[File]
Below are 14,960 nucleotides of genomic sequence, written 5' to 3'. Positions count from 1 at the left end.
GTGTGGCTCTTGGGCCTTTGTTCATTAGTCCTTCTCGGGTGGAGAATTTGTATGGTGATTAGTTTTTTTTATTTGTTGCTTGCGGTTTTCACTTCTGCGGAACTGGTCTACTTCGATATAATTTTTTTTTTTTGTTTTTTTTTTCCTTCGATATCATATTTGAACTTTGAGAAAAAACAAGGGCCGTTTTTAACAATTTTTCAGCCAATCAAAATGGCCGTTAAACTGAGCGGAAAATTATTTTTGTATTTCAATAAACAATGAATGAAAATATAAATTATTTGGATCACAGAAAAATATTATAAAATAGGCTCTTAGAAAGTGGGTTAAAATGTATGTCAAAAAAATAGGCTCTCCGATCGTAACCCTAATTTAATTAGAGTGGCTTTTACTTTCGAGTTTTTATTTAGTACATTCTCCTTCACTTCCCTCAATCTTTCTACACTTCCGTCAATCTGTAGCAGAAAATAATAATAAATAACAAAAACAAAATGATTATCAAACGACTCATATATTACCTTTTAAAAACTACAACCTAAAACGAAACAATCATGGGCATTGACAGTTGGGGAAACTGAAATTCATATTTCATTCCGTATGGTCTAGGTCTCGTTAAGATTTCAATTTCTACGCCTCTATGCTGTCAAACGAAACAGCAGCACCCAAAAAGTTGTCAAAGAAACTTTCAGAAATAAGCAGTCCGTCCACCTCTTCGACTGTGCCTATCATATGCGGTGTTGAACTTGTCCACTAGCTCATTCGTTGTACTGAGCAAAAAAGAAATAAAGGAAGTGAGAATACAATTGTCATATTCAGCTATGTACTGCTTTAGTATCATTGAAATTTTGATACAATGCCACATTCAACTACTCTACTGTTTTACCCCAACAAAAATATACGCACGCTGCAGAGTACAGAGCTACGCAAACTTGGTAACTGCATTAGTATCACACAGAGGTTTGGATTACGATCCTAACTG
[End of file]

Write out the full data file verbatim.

Below are 14,960 nucleotides of genomic sequence, written 5' to 3'. Positions count from 1 at the left end.
GTGTGGCTCTTGGGCCTTTGTTCATTAGTCCTTCTCGGGTGGAGAATTTGTATGGTGATTAGTTTTTTTTATTTGTTGCTTGCGGTTTTCACTTCTGCGGAACTGGTCTACTTCGATATAATTTTTTTTTTTTGTTTTTTTTTTCCTTCGATATCATATTTGAACTTTGAGAAAAAACAAGGGCCGTTTTTAACAATTTTTCAGCCAATCAAAATGGCCGTTAAACTGAGCGGAAAATTATTTTTGTATTTCAATAAACAATGAATGAAAATATAAATTATTTGGATCACAGAAAAATATTATAAAATAGGCTCTTAGAAAGTGGGTTAAAATGTATGTCAAAAAAATAGGCTCTCCGATCGTAACCCTAATTTAATTAGAGTGGCTTTTACTTTCGAGTTTTTATTTAGTACATTCTCCTTCACTTCCCTCAATCTTTCTACACTTCCGTCAATCTGTAGCAGAAAATAATAATAAATAACAAAAACAAAATGATTATCAAACGACTCATATATTACCTTTTAAAAACTACAACCTAAAACGAAACAATCATGGGCATTGACAGTTGGGGAAACTGAAATTCATATTTCATTCCGTATGGTCTAGGTCTCGTTAAGATTTCAATTTCTACGCCTCTATGCTGTCAAACGAAACAGCAGCACCCAAAAAGTTGTCAAAGAAACTTTCAGAAATAAGCAGTCCGTCCACCTCTTCGACTGTGCCTATCATATGCGGTGTTGAACTTGTCCACTAGCTCATTCGTTGTACTGAGCAAAAAAGAAATAAAGGAAGTGAGAATACAATTGTCATATTCAGCTATGTACTGCTTTAGTATCATTGAAATTTTGATACAATGCCACATTCAACTACTCTACTGTTTTACCCCAACAAAAATATACGCACGCTGCAGAGTACAGAGCTACGCAAACTTGGTAACTGCATTAGTATCACACAGAGGTTTGGATTACGATCCTAACTG